17 17 Employer Plans Qualified plans Defined benefit Defined contribution 401(k) Nonqualified plans

18 18 Defined Benefit Plans Benefits to be received predetermined. Employer assumes risk of ROI. Type of plan that deals with SFAS87. Annual pension limited to the lesser of 100% of avg. comp. for last 3 years, or $160,000 (in 2003). Larger deductions than DC plans if started close to retirement.

19 19 Defined Contribution Plans Employer contributions predetermined. Employee assumes risk of ROI. Yearly contribution limited to lesser of 100% of annual compensation or $40,000 (in 2003). Larger deductions than DB plans if started with many years to retirement.

20 20 401(k) Plans Contributory plan: employer & employee both contribute. Noncontributory plan: only employee contributes. Employee contribution limit: Lesser of 100% of salary or $12,000 in 2003.

21 21 Nonqualified Plans Employee delays paying tax until receive money. Corporation delays deducting salary expense until pay money. Often used by top executives. Since nonqualified, these plans CAN discriminate!

22 22 Self-Employed Plans: Keogh Contribute up to the lesser of 100% of earned income from self- employment $40,000 in Must not discriminate. If owner has employees then he/she must provide retirement benefits to them.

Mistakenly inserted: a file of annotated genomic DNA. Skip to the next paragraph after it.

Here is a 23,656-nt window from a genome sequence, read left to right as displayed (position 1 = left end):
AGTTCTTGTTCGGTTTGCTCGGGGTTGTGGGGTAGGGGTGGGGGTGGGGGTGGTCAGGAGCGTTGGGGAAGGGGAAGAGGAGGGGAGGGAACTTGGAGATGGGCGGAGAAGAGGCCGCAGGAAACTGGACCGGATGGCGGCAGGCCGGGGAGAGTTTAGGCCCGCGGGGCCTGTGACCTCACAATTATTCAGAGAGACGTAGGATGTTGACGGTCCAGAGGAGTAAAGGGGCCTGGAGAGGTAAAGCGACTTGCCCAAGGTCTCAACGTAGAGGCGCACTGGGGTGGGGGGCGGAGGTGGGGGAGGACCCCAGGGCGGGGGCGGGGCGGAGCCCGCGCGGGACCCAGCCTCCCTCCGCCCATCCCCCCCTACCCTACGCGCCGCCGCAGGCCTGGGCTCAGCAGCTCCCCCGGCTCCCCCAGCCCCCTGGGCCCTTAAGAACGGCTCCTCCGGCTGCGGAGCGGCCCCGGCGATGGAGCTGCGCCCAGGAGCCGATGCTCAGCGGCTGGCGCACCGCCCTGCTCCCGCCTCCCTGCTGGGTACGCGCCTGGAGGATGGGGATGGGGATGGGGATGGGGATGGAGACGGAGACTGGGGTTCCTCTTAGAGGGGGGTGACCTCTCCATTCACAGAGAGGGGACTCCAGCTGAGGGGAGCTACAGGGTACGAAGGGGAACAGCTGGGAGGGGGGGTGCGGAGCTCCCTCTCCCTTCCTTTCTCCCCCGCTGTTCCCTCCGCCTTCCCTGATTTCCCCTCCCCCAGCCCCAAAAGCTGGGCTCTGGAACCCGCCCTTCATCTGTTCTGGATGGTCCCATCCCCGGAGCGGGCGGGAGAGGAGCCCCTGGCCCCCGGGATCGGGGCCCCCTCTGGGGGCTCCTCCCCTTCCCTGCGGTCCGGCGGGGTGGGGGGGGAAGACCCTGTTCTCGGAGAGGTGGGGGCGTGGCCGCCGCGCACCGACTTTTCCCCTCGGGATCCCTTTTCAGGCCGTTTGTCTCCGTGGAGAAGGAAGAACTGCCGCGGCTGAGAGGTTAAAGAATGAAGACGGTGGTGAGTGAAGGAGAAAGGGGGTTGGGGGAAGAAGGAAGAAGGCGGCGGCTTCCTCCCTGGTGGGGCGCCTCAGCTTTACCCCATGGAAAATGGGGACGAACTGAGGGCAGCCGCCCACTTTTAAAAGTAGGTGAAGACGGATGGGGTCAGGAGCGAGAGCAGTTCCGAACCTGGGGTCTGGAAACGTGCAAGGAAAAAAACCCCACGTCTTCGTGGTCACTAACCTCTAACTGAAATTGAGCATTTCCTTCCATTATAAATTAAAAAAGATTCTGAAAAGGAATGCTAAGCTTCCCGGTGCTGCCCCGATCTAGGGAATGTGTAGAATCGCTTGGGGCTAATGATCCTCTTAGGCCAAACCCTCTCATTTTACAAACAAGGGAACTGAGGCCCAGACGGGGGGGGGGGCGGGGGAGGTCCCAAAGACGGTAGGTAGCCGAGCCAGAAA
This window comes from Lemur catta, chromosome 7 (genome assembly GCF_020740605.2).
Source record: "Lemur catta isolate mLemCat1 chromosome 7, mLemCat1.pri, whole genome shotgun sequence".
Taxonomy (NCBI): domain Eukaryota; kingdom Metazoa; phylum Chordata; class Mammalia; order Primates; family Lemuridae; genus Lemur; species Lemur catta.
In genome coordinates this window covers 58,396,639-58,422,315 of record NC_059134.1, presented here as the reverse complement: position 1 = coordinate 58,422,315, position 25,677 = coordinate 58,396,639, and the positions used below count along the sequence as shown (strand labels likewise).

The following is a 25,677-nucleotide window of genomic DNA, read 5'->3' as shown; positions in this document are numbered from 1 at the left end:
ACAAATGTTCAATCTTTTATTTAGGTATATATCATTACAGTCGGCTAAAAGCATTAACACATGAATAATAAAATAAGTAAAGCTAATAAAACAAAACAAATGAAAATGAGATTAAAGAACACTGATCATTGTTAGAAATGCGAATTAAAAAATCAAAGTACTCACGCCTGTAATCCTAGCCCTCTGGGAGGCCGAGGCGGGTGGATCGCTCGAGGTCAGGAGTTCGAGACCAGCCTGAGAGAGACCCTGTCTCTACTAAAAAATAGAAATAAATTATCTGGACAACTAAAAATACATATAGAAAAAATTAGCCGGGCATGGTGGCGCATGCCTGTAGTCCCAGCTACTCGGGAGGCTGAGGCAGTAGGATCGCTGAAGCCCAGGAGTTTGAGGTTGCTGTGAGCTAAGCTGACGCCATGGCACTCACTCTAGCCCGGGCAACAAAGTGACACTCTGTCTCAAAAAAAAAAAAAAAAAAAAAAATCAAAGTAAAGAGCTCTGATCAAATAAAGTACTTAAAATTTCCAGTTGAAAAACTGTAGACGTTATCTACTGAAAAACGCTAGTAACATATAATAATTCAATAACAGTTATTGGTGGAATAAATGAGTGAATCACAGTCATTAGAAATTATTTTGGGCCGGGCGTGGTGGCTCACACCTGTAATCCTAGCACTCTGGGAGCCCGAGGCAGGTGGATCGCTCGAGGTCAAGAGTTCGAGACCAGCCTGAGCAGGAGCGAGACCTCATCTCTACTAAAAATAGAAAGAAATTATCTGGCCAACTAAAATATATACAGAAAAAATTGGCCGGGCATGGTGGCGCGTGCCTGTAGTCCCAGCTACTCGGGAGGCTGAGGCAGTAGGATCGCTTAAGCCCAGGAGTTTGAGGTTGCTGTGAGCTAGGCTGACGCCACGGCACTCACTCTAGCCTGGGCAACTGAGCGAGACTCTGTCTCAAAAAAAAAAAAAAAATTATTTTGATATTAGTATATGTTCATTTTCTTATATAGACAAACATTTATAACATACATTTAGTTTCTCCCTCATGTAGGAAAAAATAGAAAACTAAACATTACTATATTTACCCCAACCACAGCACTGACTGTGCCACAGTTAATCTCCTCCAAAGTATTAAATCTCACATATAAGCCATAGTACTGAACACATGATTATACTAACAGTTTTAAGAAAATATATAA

23 23 Traditional IRA (1 of 2) Individuals contribute the lesser of $3,000 or 100% of compensation Each spouse may contribute $3,000 if combined earned income = $6,000. Deduction for contribution is limited: If taxpayer participates in a qualified plan Phaseout range for MFJ $60k-$70k in If spouse participates in a qualified plan Phaseout range for MFJ $150-$160k in 2003.

24 24 Traditional IRA (2 of 2) IRA withdrawals If all contributions deductible All withdrawals ordinary income. If some contributions were nondeductible: Nontaxable withdrawal % = unrecovered investment / current yr IRA value. Early w/d subject to 10% penalty, except: $10,000 withdrawal for first-time homebuyer. Funds to pay higher education expenses.

25 25 Roth IRA NO deduction for contributions, but NO tax on distributions. Individuals contribute the lesser of $3,000 or 100% of compensation Each spouse may contribute $3,000 if combined earned income = $6,000. No plan participation restrictions. Phased out for MFJ $150-$160k in Same w/d restrictions as Trad IRAs.

26 26


Download ppt "11. 22 COMPENSATION & RETIRMENT PLANNING Employee vs. independent contractor Salaries Employee fringe benefits Employee stock options Employment-related."

Similar presentations


Ads by Google